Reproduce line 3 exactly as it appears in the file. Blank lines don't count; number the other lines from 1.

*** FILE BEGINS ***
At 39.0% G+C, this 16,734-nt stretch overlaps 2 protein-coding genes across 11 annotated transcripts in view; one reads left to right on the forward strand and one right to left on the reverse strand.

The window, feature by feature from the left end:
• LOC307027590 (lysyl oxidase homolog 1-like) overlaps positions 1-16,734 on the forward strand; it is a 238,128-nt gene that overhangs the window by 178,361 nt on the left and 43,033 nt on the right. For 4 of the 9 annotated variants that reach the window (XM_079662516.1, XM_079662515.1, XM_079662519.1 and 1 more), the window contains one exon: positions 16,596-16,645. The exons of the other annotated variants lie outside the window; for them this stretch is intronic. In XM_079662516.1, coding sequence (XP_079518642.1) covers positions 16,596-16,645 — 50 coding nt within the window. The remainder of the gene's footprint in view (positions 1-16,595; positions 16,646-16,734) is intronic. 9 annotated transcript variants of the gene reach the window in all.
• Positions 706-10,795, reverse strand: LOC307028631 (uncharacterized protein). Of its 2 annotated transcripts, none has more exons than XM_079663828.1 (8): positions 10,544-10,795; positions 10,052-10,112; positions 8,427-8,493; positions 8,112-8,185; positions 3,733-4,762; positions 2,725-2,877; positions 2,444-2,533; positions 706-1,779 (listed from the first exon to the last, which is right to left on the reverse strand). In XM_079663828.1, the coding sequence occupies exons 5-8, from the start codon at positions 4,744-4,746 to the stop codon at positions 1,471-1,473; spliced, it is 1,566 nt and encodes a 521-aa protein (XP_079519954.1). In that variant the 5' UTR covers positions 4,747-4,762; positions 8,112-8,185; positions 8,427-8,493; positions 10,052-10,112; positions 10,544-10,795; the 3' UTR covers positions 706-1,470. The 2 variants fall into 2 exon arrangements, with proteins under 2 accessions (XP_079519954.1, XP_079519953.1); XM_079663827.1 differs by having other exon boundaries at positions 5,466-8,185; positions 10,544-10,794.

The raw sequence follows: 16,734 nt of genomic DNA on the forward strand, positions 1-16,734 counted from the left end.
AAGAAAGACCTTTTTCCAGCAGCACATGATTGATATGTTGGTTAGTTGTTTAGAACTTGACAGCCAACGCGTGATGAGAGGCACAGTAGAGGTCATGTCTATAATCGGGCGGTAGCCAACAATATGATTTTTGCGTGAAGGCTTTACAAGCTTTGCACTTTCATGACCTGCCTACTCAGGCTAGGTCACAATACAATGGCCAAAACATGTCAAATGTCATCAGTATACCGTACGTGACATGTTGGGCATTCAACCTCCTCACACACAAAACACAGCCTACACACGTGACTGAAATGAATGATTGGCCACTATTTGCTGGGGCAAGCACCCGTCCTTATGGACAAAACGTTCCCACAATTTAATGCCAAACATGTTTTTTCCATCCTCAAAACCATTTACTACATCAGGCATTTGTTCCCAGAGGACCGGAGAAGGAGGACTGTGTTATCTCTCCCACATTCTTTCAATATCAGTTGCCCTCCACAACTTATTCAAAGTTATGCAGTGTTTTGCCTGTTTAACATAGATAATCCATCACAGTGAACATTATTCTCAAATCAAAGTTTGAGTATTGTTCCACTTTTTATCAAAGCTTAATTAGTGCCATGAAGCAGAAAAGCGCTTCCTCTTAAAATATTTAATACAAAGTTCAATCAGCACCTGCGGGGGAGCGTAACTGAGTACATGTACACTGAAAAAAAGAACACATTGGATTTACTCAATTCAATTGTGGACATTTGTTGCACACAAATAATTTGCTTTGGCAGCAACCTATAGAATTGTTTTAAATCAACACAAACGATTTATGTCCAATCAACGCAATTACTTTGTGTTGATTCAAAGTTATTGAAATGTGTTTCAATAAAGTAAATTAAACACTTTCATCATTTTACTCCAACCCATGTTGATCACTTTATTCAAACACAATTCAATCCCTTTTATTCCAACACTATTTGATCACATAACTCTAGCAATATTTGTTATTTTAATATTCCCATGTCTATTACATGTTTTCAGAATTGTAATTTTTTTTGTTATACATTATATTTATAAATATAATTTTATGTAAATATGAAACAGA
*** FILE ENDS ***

• LOC307027590 (lysyl oxidase homolog 1-like) overlaps positions 1-16,734 on the forward strand; it is a 238,128-nt gene that overhangs the window by 178,361 nt on the left and 43,033 nt on the right. For 4 of the 9 annotated variants that reach the window (XM_079662516.1, XM_079662515.1, XM_079662519.1 and 1 more), the window contains one exon: positions 16,596-16,645. The exons of the other annotated variants lie outside the window; for them this stretch is intronic. In XM_079662516.1, coding sequence (XP_079518642.1) covers positions 16,596-16,645 — 50 coding nt within the window. The remainder of the gene's footprint in view (positions 1-16,595; positions 16,646-16,734) is intronic. 9 annotated transcript variants of the gene reach the window in all.